Joyful animations using arcs

From tweet to polished animation

Raul Riera
4 min readJun 19, 2020


The following tweet inspired me to finish an animation I had planned for one of my apps. The end result was better than I expected.

Tweet that started it all

In Emoji Stickers, every time you select an emoji they fly into your canvas. This animation was just a straight line from point A to point B. There was nothing wrong with it, but always felt kind of stiff. Using curves, we can do better.

The code

I knew what I needed to do, I remember watching a WWDC video a while ago about CAKeyframeAnimation and using paths to animate along a given area. I was surprised that the implementation was actually very simple.

Tiny example

That is literally all, of course you need to tweak your timing functions, duration, etc to really polish it. But I will ignore that for this article and focus on the challenging bit, that second line. How can I draw this line? And more importantly, how can I debug it?

Drawing the path

I knew I wanted to add a curve into the translation of the view, changing the view origin wasn’t going to be enough anymore. Enter UIBezierPath and the delightful addQuadCurve function to literally do just want we need.

The final implementation looks like this:

The animation properties are omitted for simplicity, you will find the full source on GitHub

If we breakdown the previous code snippet, you will find two (2) main themes: finding the points, and drawing a small curve between

Finding the origin and final destination of the curve.

Knowing the two points: the origin being the starting position of the emoji, and the destination the exact centre of the canvas. Now, all I needed to do is create a CGRect between the two points (this little rectangle will come handy in the next step)

CGRect extension to draw a rectangle between 2 points

With this information, the next step is to draw the line.

Plotting a small curve between the points

Drawing a curve between the two positions requires a control point which apple describes as follows:

The control point of the curve.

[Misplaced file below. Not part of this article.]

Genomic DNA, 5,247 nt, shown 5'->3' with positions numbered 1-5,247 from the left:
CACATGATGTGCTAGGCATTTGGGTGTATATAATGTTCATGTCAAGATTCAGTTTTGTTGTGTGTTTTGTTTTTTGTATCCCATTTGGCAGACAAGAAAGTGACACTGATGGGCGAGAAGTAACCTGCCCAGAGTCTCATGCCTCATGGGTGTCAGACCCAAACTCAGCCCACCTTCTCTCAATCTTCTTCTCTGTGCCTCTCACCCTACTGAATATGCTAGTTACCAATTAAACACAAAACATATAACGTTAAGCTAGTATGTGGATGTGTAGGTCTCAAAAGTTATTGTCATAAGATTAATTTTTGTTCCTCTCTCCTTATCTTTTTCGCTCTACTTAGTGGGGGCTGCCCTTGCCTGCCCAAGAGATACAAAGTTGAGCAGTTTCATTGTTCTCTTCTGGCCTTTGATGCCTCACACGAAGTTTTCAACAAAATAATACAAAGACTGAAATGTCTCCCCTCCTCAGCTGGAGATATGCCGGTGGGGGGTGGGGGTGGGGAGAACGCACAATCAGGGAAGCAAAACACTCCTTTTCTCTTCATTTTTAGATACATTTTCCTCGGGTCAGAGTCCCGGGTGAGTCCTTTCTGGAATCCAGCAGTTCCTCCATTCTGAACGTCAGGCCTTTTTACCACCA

Not great 🙃, thankfully they have a nice illustration that is more helpful.

Source: Apple documentation

We find such point using our previous rectangle:

Random control point

By randomly choosing between the bottom and top of the rectangle and assign that as the Y coordinate, and then choosing the middle of the rectangle as the X coordinate. We create a small amount of playfulness to the animation by giving at least two (2) variants.

Debugging the path

This was all great in paper, but how can we debug the rectangles, lines, and curves we are drawing? We probably have multiple choices, but I went with the most simple ones I could think of: using the debugger with quick look, and drawing them out to the app for better visualization.

Using the debugger was the easy part, we need to put a breakpoint in place right after we define our path and once the runtime stops there, simply click on it to see more information.

Debugging using QuickLook

The most difficult but totally “tweetable” solution, was to draw the paths on screen every time we add something. That can be achieved with the following code snippet:

Debugging by drawing on screen

Technically, all of them could be CAShapeLayers but I started with a UIView for some reason 😅. As you can see, we create a view representation of the rectangle between the two points, and finally add a layer to the canvas with the shape of the path we constructed.

Seeing it all together

That is all, and the best part is how it looks! This was probably one of the quickest wins I had in this project while still having a great impact.

Further reading

That is all!, as always you can find the full source code on GitHub



Raul Riera

Software Engineer, I make things so you don’t have to. More at